As with all of Irwin’s art, the light works use deceptively simple materials to produce a complex effect. In contrast to the work of Dan Flavin, with which they are sometimes compared, Irwin utilizes only white fluorescent tubes that he overlays with arrangements of colored gel sheets. The same material used in the theater to give stage-lights a tonal range, the gels exist in hundreds of colors. Irwin then “blends” them further by sometimes layering multiple colored gels on top of one fluorescent tube, as if mixing paint. When the light is on, one color might show; when it is off, an entirely different tone is visible, such that each work exists in multiple states when off or on. In addition, bands of tape zip down the front of most tubes, and the sides of a handful of light fixtures are painted in gray or black, which adds an alternating sense of shallowness and recession to the work’s overall presence. Over the years, the artist has developed a sensitivity to how each gel changes the bulb’s luminosity, and how different colors shift in relation to others, in order to create as contingent and dimensional a viewing experience as possible.
The distinctive titles of the works often refer to literature and music and include plays on words. Their symmetrical arrangements, moreover, can evoke an open book, or the repeating motifs of a musical composition. The title of Faust (2015) brings directly to mind the classic German legend of Dr. Faust and his bargain with the devil, captured famously in Johann Wolfgang von Goethe’s play (and in the opera by Charles Gounod). In Mint Condition (2015), a palette of cool greens and opaque gold offers a visual pun on the concept of being fresh and new. And though one might see a reference to the tropics in the pale greens and bright yellows of Oasis (2015), ultimately any associations are dependent upon the individual viewer’s understanding. Instead, what interests the artist most is the play of color and varied tonalities that each light work acquires in different environments, and at different times of day.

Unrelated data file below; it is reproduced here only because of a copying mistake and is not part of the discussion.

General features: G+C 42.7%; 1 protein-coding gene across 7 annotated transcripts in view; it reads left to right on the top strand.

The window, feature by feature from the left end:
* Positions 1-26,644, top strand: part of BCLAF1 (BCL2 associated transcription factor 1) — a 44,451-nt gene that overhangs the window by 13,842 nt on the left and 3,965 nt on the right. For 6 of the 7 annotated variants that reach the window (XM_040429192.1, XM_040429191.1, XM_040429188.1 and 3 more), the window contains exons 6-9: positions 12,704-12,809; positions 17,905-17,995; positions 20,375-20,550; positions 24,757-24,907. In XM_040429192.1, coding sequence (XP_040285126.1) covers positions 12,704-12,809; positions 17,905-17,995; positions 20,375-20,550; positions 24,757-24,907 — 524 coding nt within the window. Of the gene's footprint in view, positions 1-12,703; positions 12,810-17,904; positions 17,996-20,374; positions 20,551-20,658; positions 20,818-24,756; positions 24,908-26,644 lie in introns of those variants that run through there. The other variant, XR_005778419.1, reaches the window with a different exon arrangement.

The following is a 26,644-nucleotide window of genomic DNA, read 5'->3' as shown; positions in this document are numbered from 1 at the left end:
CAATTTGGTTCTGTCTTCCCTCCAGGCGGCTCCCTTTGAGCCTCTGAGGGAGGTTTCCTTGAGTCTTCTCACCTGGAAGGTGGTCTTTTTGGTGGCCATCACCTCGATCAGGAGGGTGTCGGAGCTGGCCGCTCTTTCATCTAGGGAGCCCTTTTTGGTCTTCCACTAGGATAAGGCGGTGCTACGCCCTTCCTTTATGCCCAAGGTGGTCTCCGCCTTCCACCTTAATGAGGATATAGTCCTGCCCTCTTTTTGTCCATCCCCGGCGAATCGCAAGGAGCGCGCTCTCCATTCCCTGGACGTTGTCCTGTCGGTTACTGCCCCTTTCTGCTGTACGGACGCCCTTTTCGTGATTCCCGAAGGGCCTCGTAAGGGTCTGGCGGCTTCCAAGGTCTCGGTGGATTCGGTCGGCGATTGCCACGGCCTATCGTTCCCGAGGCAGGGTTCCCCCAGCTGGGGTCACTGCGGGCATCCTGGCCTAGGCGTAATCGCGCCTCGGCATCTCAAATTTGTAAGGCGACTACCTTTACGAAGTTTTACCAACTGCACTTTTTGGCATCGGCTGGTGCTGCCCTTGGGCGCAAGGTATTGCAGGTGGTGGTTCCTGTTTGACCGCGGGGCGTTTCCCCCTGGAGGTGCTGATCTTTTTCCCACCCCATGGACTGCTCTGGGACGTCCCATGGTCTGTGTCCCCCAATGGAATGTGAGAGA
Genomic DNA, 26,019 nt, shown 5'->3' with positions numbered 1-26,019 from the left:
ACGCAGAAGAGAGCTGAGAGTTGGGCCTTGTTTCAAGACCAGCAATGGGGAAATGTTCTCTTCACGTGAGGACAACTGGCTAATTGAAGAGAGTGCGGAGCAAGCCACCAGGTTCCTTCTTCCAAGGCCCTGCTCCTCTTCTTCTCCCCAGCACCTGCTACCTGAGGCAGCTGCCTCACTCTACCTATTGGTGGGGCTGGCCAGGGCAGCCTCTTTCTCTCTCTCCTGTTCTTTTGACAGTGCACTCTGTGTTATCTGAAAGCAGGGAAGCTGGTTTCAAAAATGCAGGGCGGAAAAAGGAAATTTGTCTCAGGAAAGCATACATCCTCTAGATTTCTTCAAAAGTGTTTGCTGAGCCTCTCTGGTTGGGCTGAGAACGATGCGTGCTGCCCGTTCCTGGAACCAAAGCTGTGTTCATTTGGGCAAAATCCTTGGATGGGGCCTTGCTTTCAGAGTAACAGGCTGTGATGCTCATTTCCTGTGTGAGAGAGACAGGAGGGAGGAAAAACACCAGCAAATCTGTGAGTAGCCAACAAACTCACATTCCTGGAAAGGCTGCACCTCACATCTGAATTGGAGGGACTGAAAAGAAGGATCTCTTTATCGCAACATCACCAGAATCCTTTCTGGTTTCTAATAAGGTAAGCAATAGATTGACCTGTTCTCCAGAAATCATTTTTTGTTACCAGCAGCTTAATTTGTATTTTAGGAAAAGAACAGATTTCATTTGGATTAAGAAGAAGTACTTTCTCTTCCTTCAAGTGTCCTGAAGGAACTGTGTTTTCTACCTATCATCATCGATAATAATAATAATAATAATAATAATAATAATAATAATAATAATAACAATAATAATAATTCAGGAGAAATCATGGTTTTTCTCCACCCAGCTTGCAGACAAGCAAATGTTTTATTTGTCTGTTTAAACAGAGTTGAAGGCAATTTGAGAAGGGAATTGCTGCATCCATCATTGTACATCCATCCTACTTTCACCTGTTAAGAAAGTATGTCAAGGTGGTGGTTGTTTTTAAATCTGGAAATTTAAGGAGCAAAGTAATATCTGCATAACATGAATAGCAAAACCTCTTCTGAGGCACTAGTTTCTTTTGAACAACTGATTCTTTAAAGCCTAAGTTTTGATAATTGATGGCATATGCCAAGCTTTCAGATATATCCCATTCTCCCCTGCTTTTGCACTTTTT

Finally, Irwin’s Untitled (2018) panels are from a series of black paintings that the artist has produced in the last few years. Meant to be installed in pairs, they are fabricated from honeycomb aluminum (a material used in aerospace, among other industries) and polyester primer, which is tinted with a specially devised pigment nicknamed 'Irwin Black'. This gives the paintings their deep, smoky tone and adds to their intense reflectivity. Hanging two black squares together sets up an immediate relationship between them, making the viewer aware of the paintings’ spatial dynamics and of their own processes of perception as they catch reflections of themselves, the room, and Irwin’s light works installed nearby.